In 1992, Halicki’s mammoth toy collection, which filled a large warehouse at his Vermont Avenue business he called the “H.B. Halicki Junkyard and Mercantile Company,” was auctioned off to pay off creditors who had invested money in the unfinished “Gone” sequel. Over 100,000 pieces were split up and sold off at an auction at the Pasadena Convention Center that drew an estimated 5,000 people. The Vermont Avenue studios and wrecking yard buildings were torn down in March 1995 by the property’s new owners.

Halicki’s estate went through probate, and his wife Denice struggled through the legal proceedings for years, ultimately emerging with a cash settlement, the couple’s Rolling Hills Estates home and the rights to Halicki’s films.

She began receiving offers from Hollywood to remake “Gone,” choosing to sign with Disney. Michael Lynton, then head of the studio’s Hollywood Pictures arm, turned out to be a fan of Halicki’s work.

Director Jerry Bruckheimer agreed to film the 2000 “Gone in 60 Seconds” remake, which starred Nicolas Cage, Angelina Jolie and “Eleanor,” Halicki’s yellow Mustang. (Eleanor remains the only automobile to receive top star billing in a movie, which Halicki gave the car in the original “Gone” film.) The 2000 version was a hit, grossing  $237 million worldwide.


The list of South Bay locations used in the original “Gone in 60 Seconds” is a long one. Here are some of them:

– Port of Los Angeles main channel, with Los Angeles Harbor Lighthouse visible.
– Night chase scene on Crenshaw Boulevard in Torrance.
– Car theft of Ascot Raceway owner J.C. Agajanian’s car in scenes filmed at the raceway. Agajanian and veteran race car driver Gary Bettenhausen appear as themselves.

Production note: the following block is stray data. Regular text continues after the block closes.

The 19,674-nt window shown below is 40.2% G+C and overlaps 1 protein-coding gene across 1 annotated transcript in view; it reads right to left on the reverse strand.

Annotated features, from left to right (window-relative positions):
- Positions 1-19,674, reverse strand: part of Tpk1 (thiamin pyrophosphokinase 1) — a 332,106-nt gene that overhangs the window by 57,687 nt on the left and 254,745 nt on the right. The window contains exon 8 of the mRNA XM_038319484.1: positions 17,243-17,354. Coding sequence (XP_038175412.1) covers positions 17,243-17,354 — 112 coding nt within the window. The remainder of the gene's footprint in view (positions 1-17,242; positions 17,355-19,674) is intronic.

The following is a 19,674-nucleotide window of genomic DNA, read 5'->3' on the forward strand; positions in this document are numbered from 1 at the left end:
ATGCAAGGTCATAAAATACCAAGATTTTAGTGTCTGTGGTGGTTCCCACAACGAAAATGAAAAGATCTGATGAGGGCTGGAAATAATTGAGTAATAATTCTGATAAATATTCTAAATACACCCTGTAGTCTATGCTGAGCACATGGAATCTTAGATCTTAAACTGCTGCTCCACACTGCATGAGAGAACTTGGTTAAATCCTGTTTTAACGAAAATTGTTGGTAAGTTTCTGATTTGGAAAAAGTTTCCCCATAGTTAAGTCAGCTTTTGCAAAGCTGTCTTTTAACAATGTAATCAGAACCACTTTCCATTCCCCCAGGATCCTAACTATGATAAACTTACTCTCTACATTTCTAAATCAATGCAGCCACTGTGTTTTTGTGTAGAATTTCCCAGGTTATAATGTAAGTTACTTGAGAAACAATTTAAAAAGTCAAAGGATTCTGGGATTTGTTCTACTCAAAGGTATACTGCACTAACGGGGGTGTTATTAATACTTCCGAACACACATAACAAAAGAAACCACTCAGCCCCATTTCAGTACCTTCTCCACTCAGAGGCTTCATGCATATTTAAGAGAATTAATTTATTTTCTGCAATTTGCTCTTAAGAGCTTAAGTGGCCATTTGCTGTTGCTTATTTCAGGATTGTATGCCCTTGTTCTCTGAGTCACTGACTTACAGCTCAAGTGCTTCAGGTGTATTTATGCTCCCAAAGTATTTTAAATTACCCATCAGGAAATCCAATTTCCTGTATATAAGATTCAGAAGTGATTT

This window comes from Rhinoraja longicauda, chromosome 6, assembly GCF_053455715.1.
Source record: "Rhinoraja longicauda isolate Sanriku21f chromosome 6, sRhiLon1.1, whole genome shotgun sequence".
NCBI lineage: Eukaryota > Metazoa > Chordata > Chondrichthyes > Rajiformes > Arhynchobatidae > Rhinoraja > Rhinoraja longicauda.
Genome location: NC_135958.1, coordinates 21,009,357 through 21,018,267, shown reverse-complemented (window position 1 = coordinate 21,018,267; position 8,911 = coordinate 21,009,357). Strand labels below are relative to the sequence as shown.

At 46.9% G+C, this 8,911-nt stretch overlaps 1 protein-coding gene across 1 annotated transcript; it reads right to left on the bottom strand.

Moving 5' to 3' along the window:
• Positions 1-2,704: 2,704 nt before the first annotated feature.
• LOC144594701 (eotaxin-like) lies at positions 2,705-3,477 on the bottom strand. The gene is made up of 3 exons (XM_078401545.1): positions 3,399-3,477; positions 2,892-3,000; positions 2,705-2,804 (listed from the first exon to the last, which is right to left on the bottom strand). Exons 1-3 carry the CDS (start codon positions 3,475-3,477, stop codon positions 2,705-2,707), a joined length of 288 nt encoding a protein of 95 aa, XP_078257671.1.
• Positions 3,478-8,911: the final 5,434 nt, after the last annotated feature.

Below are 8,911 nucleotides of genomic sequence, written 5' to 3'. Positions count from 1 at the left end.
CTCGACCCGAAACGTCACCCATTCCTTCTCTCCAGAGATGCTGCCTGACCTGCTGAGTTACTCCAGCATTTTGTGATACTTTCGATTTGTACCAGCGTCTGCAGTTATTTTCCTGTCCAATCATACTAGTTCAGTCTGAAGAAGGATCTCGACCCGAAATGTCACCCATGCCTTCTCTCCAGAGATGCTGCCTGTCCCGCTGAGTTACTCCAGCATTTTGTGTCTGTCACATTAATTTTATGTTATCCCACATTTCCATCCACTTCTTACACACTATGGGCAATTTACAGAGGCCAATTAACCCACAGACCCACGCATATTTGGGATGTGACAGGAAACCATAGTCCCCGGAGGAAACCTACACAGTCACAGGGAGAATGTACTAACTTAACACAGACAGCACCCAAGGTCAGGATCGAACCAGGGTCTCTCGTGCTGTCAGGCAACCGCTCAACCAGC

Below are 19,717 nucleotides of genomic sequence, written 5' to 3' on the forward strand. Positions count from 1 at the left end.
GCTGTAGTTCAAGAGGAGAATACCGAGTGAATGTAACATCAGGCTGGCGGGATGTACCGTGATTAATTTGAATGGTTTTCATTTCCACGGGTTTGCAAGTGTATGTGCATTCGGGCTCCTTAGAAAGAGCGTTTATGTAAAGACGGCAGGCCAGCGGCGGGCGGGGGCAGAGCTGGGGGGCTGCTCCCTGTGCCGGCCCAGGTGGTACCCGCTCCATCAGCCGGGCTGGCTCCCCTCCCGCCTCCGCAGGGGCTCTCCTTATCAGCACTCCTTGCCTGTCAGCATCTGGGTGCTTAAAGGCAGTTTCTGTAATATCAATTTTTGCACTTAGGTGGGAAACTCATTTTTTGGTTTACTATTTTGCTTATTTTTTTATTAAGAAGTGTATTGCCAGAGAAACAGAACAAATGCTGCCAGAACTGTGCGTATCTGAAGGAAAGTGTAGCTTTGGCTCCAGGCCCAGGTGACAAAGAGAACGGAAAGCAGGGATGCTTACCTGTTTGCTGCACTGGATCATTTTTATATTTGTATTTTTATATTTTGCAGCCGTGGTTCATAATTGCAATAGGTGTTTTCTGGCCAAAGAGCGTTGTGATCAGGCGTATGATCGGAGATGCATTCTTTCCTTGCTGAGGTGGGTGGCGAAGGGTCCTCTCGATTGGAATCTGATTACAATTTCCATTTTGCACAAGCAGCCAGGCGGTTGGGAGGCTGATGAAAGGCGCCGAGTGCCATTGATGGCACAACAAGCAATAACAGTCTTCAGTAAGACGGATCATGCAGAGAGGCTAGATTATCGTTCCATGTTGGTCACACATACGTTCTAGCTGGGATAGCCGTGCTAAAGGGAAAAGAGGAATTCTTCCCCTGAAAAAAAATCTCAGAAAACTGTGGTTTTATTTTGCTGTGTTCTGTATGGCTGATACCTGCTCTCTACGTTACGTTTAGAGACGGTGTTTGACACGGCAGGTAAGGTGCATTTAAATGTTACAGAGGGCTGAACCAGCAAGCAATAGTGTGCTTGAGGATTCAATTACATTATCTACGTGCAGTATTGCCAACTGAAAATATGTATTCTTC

– Gamby Mortuary in Lomita.
– The Tijuana Inn Cafe, Gardena.
– Parnelli Jones Enterprises on Earl Street in Torrance. Jones’ Ford Bronco,which he still owns, is among the cars stolen, and we get a glimpse of Jones’ automobile operations during the scene.

The famous 40-minute chase scene begins at the International Tower Apartments in Long Beach, 700 Ocean Boulevard, then passes through the following sites:

– Gerald Desmond Bridge.
– Vincent Thomas Bridge. The chase passes through the toll booths on the bridge’s eastern side, which were still in operation then.
– Harbor Freeway north from the Vincent Thomas Bridge, exiting at Sepulveda.
– Figueroa Boulevard in Carson.
– Mayor Sak Yakomoto of Carson is seen dedicating the then-new Carson sheriff’s department building, along with the Carson City Council, as the chase goes by, disrupting the ceremony.
– Goodyear Blimp base site in Carson.
– Datsun U.S. headquarters building, later Nissan, in Carson. Nissan has since moved its U.S. headquarters to Tennessee.
– A key scene in the chase takes place at Ronald Moran Cadillac on Hawthorne Boulevard in Torrance, where more cars were wrecked than planned, and Halicki had to pay the dealership for the extras.
– The chase continues down 190th, with Halicki executing his famous stunt leap on the 190th Street hill near the present-day Redondo Beach dog park east of Pacific Coast Highway.
– The final scenes of the film take place at a long-gone carwash at a shopping center at Anza Avenue at 190th in Torrance.

Other locations in Long Beach besides the International Towers:

– The landmark Villa Riviera building.
– The hungry tiger restaurant.
– Blyth Eastman Dillon & Co. building.
– KFOX radio studio, International Tower Apartments building.
– Through streets, sidewalks and Lincoln Park in downtown Long Beach past many terrified onlookers who may or may not have been acting.
– The Queen Mary.
– Long Beach Airport.

The 2000 remake of the film starring Nicolas Cage paid homage to the original with scenes filmed on the Vincent Thomas Bridge and on locations in San Pedro and Redondo Beach.




Daily Breeze files.

“Gone in 60 Seconds,” DVD re-release of the 1974 film, Bci/Eclipse Music, 2005.